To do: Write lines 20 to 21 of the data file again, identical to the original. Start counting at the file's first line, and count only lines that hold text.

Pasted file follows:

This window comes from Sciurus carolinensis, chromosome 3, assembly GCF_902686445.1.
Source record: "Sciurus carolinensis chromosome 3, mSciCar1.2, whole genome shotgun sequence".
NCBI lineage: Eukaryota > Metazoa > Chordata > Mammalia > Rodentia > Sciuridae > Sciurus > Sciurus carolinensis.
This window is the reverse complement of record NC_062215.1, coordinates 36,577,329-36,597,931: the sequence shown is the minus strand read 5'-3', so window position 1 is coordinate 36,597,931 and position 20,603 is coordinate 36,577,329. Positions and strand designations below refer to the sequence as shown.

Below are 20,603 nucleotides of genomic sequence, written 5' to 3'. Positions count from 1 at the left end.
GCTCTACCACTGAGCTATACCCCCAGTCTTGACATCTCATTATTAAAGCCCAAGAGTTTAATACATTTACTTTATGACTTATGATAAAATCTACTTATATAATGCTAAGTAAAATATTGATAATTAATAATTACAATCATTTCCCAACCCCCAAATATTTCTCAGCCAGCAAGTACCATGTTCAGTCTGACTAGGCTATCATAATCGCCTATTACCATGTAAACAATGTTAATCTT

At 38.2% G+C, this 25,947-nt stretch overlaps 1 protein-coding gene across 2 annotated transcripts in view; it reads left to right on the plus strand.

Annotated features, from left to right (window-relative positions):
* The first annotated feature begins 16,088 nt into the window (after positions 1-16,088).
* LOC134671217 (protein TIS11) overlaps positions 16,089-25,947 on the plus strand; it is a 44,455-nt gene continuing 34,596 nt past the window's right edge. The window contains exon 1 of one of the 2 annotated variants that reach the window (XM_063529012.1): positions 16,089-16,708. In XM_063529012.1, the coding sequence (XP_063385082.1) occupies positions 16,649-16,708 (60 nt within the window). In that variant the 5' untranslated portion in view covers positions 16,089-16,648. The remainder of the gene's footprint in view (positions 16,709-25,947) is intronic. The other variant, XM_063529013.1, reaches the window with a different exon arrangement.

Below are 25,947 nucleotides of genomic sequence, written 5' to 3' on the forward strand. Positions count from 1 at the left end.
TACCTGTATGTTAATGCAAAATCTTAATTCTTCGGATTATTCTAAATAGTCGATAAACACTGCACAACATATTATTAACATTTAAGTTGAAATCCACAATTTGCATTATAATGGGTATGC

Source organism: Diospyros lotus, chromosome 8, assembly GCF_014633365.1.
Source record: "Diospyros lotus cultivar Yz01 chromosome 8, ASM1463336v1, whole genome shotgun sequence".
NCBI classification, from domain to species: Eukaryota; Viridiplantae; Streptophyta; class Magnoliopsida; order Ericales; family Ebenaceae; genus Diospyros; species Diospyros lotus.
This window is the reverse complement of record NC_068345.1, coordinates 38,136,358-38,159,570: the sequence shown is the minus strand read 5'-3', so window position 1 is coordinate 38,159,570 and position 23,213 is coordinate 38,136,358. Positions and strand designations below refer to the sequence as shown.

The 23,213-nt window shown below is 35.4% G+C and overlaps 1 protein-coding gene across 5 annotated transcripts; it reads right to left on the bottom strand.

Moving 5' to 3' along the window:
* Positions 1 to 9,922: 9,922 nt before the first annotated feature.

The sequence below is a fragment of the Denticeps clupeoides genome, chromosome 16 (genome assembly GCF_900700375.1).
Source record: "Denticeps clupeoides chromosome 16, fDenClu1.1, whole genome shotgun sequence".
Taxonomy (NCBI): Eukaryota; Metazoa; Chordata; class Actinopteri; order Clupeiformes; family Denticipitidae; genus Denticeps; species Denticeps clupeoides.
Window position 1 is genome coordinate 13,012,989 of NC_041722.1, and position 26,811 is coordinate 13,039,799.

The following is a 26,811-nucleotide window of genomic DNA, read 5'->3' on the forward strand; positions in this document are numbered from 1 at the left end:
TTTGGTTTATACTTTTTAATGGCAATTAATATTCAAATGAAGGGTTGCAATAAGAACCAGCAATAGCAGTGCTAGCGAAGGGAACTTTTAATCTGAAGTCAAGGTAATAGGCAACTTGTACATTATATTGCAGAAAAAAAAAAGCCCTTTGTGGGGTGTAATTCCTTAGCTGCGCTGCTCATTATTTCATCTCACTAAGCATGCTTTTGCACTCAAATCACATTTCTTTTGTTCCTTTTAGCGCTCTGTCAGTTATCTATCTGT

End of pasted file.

The sequence below is a fragment of the Denticeps clupeoides genome, chromosome 16 (genome assembly GCF_900700375.1).
Source record: "Denticeps clupeoides chromosome 16, fDenClu1.1, whole genome shotgun sequence".